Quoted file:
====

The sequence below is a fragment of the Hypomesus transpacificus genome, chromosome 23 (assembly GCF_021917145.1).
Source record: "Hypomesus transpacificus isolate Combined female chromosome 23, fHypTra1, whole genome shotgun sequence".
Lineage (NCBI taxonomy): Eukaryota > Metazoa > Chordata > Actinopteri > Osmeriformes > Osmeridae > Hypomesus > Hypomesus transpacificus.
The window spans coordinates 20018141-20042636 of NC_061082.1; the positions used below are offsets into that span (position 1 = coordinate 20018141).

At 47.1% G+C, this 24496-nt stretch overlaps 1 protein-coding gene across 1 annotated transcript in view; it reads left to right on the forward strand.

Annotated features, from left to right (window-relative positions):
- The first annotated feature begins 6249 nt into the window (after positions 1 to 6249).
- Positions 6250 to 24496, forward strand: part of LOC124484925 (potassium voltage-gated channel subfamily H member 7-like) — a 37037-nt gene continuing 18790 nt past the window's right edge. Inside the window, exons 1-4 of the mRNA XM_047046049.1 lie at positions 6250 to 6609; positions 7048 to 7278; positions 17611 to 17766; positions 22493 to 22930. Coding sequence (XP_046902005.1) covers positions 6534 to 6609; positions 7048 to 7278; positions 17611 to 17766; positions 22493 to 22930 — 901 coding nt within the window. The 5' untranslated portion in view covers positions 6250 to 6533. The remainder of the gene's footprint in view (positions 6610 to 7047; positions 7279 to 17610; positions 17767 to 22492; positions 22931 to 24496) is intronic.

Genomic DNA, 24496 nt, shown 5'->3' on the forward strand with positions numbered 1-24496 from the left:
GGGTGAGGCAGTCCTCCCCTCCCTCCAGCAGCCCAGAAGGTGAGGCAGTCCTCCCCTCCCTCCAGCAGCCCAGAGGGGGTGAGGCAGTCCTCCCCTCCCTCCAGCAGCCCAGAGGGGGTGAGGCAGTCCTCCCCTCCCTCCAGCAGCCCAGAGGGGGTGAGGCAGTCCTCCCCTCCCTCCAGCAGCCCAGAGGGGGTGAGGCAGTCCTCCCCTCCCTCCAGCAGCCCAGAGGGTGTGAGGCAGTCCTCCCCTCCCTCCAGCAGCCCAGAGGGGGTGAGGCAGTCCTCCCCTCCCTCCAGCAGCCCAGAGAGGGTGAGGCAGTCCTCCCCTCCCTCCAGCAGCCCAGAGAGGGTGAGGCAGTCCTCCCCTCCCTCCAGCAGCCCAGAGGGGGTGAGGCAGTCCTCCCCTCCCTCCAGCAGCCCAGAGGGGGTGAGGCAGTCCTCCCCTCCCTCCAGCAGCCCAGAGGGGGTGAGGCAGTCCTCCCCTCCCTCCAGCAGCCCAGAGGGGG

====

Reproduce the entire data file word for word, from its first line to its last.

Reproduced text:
The sequence below is a fragment of the Hypomesus transpacificus genome, chromosome 23 (assembly GCF_021917145.1).
Source record: "Hypomesus transpacificus isolate Combined female chromosome 23, fHypTra1, whole genome shotgun sequence".
Lineage (NCBI taxonomy): Eukaryota > Metazoa > Chordata > Actinopteri > Osmeriformes > Osmeridae > Hypomesus > Hypomesus transpacificus.
The window spans coordinates 20018141-20042636 of NC_061082.1; the positions used below are offsets into that span (position 1 = coordinate 20018141).

At 47.1% G+C, this 24496-nt stretch overlaps 1 protein-coding gene across 1 annotated transcript in view; it reads left to right on the forward strand.

Annotated features, from left to right (window-relative positions):
- The first annotated feature begins 6249 nt into the window (after positions 1 to 6249).
- Positions 6250 to 24496, forward strand: part of LOC124484925 (potassium voltage-gated channel subfamily H member 7-like) — a 37037-nt gene continuing 18790 nt past the window's right edge. Inside the window, exons 1-4 of the mRNA XM_047046049.1 lie at positions 6250 to 6609; positions 7048 to 7278; positions 17611 to 17766; positions 22493 to 22930. Coding sequence (XP_046902005.1) covers positions 6534 to 6609; positions 7048 to 7278; positions 17611 to 17766; positions 22493 to 22930 — 901 coding nt within the window. The 5' untranslated portion in view covers positions 6250 to 6533. The remainder of the gene's footprint in view (positions 6610 to 7047; positions 7279 to 17610; positions 17767 to 22492; positions 22931 to 24496) is intronic.

Genomic DNA, 24496 nt, shown 5'->3' on the forward strand with positions numbered 1-24496 from the left:
GGGTGAGGCAGTCCTCCCCTCCCTCCAGCAGCCCAGAAGGTGAGGCAGTCCTCCCCTCCCTCCAGCAGCCCAGAGGGGGTGAGGCAGTCCTCCCCTCCCTCCAGCAGCCCAGAGGGGGTGAGGCAGTCCTCCCCTCCCTCCAGCAGCCCAGAGGGGGTGAGGCAGTCCTCCCCTCCCTCCAGCAGCCCAGAGGGGGTGAGGCAGTCCTCCCCTCCCTCCAGCAGCCCAGAGGGTGTGAGGCAGTCCTCCCCTCCCTCCAGCAGCCCAGAGGGGGTGAGGCAGTCCTCCCCTCCCTCCAGCAGCCCAGAGAGGGTGAGGCAGTCCTCCCCTCCCTCCAGCAGCCCAGAGAGGGTGAGGCAGTCCTCCCCTCCCTCCAGCAGCCCAGAGGGGGTGAGGCAGTCCTCCCCTCCCTCCAGCAGCCCAGAGGGGGTGAGGCAGTCCTCCCCTCCCTCCAGCAGCCCAGAGGGGGTGAGGCAGTCCTCCCCTCCCTCCAGCAGCCCAGAGGGGG